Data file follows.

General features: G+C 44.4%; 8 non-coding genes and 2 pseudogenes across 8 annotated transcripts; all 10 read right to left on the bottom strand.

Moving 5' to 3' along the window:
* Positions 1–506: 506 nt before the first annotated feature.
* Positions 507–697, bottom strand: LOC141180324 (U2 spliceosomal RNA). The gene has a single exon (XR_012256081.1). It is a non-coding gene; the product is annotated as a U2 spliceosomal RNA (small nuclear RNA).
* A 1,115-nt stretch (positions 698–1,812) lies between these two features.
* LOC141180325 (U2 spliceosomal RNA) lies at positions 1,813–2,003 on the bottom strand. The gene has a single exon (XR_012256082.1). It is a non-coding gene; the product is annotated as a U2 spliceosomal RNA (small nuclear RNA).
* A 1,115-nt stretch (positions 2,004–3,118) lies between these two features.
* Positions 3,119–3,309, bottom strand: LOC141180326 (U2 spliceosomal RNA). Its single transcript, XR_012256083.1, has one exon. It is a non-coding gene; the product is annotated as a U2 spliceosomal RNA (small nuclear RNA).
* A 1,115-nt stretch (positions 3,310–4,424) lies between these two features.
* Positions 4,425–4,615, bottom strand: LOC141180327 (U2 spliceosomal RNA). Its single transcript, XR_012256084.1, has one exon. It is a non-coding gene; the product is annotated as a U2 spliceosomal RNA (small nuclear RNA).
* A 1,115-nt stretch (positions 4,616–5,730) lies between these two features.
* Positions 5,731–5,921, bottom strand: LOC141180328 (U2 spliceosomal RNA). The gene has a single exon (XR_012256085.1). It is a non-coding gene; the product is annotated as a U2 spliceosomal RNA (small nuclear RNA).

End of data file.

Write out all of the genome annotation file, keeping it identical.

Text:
General features: G+C 44.4%; 8 non-coding genes and 2 pseudogenes across 8 annotated transcripts; all 10 read right to left on the bottom strand.

Moving 5' to 3' along the window:
* Positions 1–506: 506 nt before the first annotated feature.
* Positions 507–697, bottom strand: LOC141180324 (U2 spliceosomal RNA). The gene has a single exon (XR_012256081.1). It is a non-coding gene; the product is annotated as a U2 spliceosomal RNA (small nuclear RNA).
* A 1,115-nt stretch (positions 698–1,812) lies between these two features.
* LOC141180325 (U2 spliceosomal RNA) lies at positions 1,813–2,003 on the bottom strand. The gene has a single exon (XR_012256082.1). It is a non-coding gene; the product is annotated as a U2 spliceosomal RNA (small nuclear RNA).
* A 1,115-nt stretch (positions 2,004–3,118) lies between these two features.
* Positions 3,119–3,309, bottom strand: LOC141180326 (U2 spliceosomal RNA). Its single transcript, XR_012256083.1, has one exon. It is a non-coding gene; the product is annotated as a U2 spliceosomal RNA (small nuclear RNA).
* A 1,115-nt stretch (positions 3,310–4,424) lies between these two features.
* Positions 4,425–4,615, bottom strand: LOC141180327 (U2 spliceosomal RNA). Its single transcript, XR_012256084.1, has one exon. It is a non-coding gene; the product is annotated as a U2 spliceosomal RNA (small nuclear RNA).
* A 1,115-nt stretch (positions 4,616–5,730) lies between these two features.
* Positions 5,731–5,921, bottom strand: LOC141180328 (U2 spliceosomal RNA). The gene has a single exon (XR_012256085.1). It is a non-coding gene; the product is annotated as a U2 spliceosomal RNA (small nuclear RNA).